A commercial driver’s license (CDL) is a must-have for anyone working in the trucking business. However, if your career aspirations include long- or short-haul trucking, you need to do more than take the CDL classes and pass a driving test. You may need a clean driving record to prove you are a safe and reliable driver.
If you have been arrested, charged, or convicted of driving while intoxicated (DWI) in Texas, you may still be able to get a CDL, but the process can be complicated. If you are considering seeking a CDL and have been arrested or charged with DWI, speak with an attorney to learn if you can get a CDL with a DWI in Texas.
Texas Has Strict CDL Qualifications
According to the Texas Department of Public Safety (DPS), your CDL privileges can be strictly limited or disqualified if you are convicted of driving under the influence of drugs or alcohol. This is true even if you do not have a CDL yet and were convicted of operating any motor vehicle while intoxicated.
Texas Transportation Code §522.081 states that you can be disqualified from obtaining a CDL or commercial learner’s permit (CLP) if you have been convicted of DWI while driving any class of vehicle. The period for disqualification increases for each subsequent DWI conviction.
If you are convicted for the first time in violation of Texas Penal Code § 49 for driving while intoxicated, you are not permitted to obtain a CDL or CLP for 1-3 years following that conviction. After that, you can be banned from seeking a CDL for life for subsequent offenses.
Lifetime Disqualification Reinstatement
If you received a lifetime disqualification for CDL due to DWI, you may be able to request reinstatement after ten years. To qualify, you must voluntarily enter and complete a DPS-approved drug and alcohol education program. If your request for reinstatement is approved, you can apply for a CDL as a new applicant, including all training and testing requirements.
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The Federal Government Can Also Limit Your CDL
The Federal Motor Carrier Safety Administration (FMCSA) also limits your ability to obtain a CDL if you have been convicted of driving under the influence of drugs or alcohol. The FMCSA holds employers responsible for ensuring that their drivers meet federal and local requirements for holding a CDL and operating a commercial motor vehicle (CMV). This means that even if you have a one-time DWI offense on your record, employers may not want to risk hiring you.
A criminal defense attorney can help you seek a case dismissal or possibly reopen your case if you have been arrested, charged, or convicted of DWI. Consult with an attorney familiar with Texas and federal laws pertaining to CDL licensing and DWI cases.
Administrative License Revocation Hearing
If you are arrested or charged with DWI in Texas, the police officer will typically take your license and give you a notice of suspension under the Administrative License Revocation (ALR) program.
Your license can be suspended or revoked under the ALR program if:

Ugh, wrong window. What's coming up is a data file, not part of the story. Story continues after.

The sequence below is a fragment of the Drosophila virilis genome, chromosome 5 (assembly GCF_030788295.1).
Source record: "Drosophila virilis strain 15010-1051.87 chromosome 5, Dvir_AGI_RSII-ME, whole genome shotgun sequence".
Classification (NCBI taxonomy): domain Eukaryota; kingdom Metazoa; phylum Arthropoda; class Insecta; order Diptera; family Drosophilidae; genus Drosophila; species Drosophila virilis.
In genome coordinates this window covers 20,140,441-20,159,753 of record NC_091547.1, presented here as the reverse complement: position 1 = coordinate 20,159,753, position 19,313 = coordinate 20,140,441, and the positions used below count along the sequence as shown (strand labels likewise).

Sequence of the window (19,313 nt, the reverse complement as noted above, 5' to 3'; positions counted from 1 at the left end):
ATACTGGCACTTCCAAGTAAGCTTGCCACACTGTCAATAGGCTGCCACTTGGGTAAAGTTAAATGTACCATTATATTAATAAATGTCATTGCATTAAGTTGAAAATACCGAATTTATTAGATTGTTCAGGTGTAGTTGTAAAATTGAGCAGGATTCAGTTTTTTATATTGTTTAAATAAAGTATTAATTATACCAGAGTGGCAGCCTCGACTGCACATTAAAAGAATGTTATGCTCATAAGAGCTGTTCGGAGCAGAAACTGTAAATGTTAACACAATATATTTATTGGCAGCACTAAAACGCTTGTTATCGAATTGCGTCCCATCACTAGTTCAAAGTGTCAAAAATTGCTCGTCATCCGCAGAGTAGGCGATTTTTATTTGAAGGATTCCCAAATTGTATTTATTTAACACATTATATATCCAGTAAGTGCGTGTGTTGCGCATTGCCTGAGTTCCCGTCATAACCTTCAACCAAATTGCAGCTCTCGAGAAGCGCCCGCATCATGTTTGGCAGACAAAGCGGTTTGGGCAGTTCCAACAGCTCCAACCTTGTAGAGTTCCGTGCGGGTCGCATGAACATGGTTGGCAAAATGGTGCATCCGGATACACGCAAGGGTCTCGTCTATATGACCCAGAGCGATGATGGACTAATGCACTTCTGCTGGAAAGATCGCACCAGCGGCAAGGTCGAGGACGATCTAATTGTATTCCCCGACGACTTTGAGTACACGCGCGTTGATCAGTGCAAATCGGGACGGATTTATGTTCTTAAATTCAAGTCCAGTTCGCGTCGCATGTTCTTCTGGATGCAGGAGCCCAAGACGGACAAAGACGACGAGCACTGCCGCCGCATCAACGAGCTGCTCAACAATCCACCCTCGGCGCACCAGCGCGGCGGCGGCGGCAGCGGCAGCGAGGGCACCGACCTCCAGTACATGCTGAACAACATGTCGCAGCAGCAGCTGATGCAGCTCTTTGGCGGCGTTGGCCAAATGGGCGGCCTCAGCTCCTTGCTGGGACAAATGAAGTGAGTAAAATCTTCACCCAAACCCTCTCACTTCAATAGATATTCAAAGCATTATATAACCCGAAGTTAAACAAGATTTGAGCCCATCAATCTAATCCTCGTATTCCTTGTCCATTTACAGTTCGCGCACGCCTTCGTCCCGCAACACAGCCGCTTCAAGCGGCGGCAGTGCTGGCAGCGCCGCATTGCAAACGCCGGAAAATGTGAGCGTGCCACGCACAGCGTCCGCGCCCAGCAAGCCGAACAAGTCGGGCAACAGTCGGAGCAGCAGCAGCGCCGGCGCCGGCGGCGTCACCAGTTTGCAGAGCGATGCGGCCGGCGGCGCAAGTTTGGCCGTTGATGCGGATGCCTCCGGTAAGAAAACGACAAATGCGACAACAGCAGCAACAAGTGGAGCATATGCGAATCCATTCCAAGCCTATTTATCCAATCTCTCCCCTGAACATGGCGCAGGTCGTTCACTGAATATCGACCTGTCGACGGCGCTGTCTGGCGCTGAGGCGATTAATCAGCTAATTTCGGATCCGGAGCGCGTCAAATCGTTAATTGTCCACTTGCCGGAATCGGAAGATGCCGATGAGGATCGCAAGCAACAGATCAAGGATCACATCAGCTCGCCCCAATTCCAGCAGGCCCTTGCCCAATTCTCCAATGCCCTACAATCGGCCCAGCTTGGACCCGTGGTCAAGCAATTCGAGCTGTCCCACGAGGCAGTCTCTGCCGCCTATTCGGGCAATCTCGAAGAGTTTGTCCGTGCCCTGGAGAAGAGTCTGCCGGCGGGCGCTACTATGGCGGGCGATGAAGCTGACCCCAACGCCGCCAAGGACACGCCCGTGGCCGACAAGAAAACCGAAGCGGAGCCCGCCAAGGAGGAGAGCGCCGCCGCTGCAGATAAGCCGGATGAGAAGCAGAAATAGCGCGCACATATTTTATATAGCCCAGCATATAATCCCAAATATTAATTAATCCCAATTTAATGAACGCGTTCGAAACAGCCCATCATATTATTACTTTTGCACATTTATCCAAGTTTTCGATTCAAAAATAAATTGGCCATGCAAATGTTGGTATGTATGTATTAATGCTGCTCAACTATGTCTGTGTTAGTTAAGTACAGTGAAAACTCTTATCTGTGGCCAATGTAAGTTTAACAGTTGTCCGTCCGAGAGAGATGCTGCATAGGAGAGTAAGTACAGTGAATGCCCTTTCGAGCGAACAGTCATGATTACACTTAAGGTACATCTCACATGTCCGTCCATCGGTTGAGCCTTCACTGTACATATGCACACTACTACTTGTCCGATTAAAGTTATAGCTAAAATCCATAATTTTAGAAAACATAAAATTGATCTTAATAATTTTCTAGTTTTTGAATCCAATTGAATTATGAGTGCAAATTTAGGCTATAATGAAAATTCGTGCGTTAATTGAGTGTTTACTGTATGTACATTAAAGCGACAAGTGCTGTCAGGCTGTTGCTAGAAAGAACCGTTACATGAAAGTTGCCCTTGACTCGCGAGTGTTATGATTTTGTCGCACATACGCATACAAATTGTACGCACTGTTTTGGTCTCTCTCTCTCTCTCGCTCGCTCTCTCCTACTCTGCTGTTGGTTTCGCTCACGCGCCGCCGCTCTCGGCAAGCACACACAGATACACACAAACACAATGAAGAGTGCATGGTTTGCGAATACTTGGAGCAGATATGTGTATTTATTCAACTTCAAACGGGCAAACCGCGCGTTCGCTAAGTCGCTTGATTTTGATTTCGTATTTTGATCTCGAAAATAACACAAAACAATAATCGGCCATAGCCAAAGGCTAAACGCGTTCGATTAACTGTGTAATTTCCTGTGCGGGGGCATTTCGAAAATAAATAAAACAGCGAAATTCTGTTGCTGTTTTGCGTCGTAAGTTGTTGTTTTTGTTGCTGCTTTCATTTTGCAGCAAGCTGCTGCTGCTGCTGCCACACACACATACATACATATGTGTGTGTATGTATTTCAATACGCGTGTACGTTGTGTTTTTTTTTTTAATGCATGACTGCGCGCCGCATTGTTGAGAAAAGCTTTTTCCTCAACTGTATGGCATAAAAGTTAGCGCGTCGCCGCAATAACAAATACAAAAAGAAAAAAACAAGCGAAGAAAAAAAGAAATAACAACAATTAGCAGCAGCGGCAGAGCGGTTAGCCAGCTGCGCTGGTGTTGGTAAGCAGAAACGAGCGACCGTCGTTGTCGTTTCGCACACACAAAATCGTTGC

- Your blood alcohol concentration (BAC) was greater than 0.08% if you were driving a passenger vehicle
- Your BAC level was 0.04% or greater while driving a commercial vehicle
- You refused to take a blood or breath test
You have 15 days from the date of the arrest to request a hearing to prevent your license from being suspended or disqualified. If you do not request a hearing, your license will automatically be suspended 40 days after the date of your DWI arrest.
To suspend your license, the officer who filed the DWI and ALR must be able to prove that you either refused to provide a blood or breath test or that your blood or breath test showed alcohol levels above the legal limit. A lawyer who has handled DWI cases in Texas can help you compile the necessary evidence to defend yourself in the ALR hearing. In addition, they can use the information from the ALR process to defend your legal rights in your DWI case.
How an Attorney for DWI Charges Can Help You
As a current or aspiring commercial trucker, a DWI conviction can be a life-altering event. Fortunately, an attorney can help you defend against DWI charges, fight for a dismissal, or potentially file an appeal if you have already been convicted. To convict you of DWI, the officer who pulled you over must prove that:
- They had reasonable suspicion to pull you over
- They had probable cause to arrest you
- They did the right thing while performing standardized field sobriety tests and reading the statutory warnings when requesting a breath or blood sample
- The blood alcohol concentration (BAC) blood or breath test was right
If any of the above items cannot be proven beyond a reasonable doubt, your attorney will fight to get the case dismissed or possibly file a writ to attempt to overturn your DWI conviction.
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Call for a Case Evaluation of Your DWI Charges Today
If you have been arrested or charged with DWI in Texas, you have a legal right to defend yourself at trial. An attorney familiar with DWI and commercial trucking laws can build a defense on your behalf using documentation, video evidence, and expert testimony to ensure that you receive justice.
Blass Law is well-versed in DWI and commercial trucking laws in Texas. We will examine your case and provide an honest assessment.
Contact us today for a case evaluation to see if there is a way to pursue your CDL after a DWI.